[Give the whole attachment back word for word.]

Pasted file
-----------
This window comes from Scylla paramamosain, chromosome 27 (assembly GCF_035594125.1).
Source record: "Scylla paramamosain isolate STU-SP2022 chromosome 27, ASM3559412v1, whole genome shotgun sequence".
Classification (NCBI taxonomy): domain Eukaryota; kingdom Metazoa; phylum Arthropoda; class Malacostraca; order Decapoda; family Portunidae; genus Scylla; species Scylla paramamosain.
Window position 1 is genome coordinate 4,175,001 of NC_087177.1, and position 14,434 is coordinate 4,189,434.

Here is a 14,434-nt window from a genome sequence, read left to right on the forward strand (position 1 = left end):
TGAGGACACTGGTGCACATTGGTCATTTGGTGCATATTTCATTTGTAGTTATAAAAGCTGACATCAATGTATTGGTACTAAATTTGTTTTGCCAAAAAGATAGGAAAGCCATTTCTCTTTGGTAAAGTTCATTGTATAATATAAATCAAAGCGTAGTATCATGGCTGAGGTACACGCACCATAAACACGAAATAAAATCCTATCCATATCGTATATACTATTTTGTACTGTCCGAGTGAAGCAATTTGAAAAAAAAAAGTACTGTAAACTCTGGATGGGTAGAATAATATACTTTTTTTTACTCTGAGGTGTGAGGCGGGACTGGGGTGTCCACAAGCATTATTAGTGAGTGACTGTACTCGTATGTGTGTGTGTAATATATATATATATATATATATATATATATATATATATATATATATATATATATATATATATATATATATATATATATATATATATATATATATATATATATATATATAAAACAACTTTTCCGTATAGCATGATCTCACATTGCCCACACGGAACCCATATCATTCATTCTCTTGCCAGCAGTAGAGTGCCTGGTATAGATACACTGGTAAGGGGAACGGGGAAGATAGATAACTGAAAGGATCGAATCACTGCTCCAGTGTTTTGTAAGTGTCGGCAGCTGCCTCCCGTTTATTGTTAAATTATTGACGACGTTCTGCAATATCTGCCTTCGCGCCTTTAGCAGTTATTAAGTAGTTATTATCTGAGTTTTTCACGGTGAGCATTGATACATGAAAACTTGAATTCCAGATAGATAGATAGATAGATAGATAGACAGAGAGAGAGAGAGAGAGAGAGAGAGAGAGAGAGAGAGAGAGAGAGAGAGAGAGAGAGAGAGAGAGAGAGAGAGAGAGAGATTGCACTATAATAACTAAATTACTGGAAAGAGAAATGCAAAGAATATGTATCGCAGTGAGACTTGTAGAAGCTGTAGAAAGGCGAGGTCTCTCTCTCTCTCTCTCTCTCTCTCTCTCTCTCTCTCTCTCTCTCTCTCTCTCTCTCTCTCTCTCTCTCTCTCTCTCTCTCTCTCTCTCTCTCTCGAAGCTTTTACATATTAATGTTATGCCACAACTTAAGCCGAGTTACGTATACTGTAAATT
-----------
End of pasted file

This window comes from Scylla paramamosain, chromosome 27 (assembly GCF_035594125.1).
Source record: "Scylla paramamosain isolate STU-SP2022 chromosome 27, ASM3559412v1, whole genome shotgun sequence".
Classification (NCBI taxonomy): domain Eukaryota; kingdom Metazoa; phylum Arthropoda; class Malacostraca; order Decapoda; family Portunidae; genus Scylla; species Scylla paramamosain.
Window position 1 is genome coordinate 4,175,001 of NC_087177.1, and position 14,434 is coordinate 4,189,434.

Here is a 14,434-nt window from a genome sequence, read left to right on the forward strand (position 1 = left end):
TGAGGACACTGGTGCACATTGGTCATTTGGTGCATATTTCATTTGTAGTTATAAAAGCTGACATCAATGTATTGGTACTAAATTTGTTTTGCCAAAAAGATAGGAAAGCCATTTCTCTTTGGTAAAGTTCATTGTATAATATAAATCAAAGCGTAGTATCATGGCTGAGGTACACGCACCATAAACACGAAATAAAATCCTATCCATATCGTATATACTATTTTGTACTGTCCGAGTGAAGCAATTTGAAAAAAAAAAGTACTGTAAACTCTGGATGGGTAGAATAATATACTTTTTTTTACTCTGAGGTGTGAGGCGGGACTGGGGTGTCCACAAGCATTATTAGTGAGTGACTGTACTCGTATGTGTGTGTGTAATATATATATATATATATATATATATATATATATATATATATATATATATATATATATATATATATATATATATATATATATATATATATATATATATATATATATATAAAACAACTTTTCCGTATAGCATGATCTCACATTGCCCACACGGAACCCATATCATTCATTCTCTTGCCAGCAGTAGAGTGCCTGGTATAGATACACTGGTAAGGGGAACGGGGAAGATAGATAACTGAAAGGATCGAATCACTGCTCCAGTGTTTTGTAAGTGTCGGCAGCTGCCTCCCGTTTATTGTTAAATTATTGACGACGTTCTGCAATATCTGCCTTCGCGCCTTTAGCAGTTATTAAGTAGTTATTATCTGAGTTTTTCACGGTGAGCATTGATACATGAAAACTTGAATTCCAGATAGATAGATAGATAGATAGATAGACAGAGAGAGAGAGAGAGAGAGAGAGAGAGAGAGAGAGAGAGAGAGAGAGAGAGAGAGAGAGAGAGAGAGAGAGAGAGAGAGATTGCACTATAATAACTAAATTACTGGAAAGAGAAATGCAAAGAATATGTATCGCAGTGAGACTTGTAGAAGCTGTAGAAAGGCGAGGTCTCTCTCTCTCTCTCTCTCTCTCTCTCTCTCTCTCTCTCTCTCTCTCTCTCTCTCTCTCTCTCTCTCTCTCTCTCTCTCTCTCTCTCTCTCTCTCGAAGCTTTTACATATTAATGTTATGCCACAACTTAAGCCGAGTTACGTATACTGTAAATT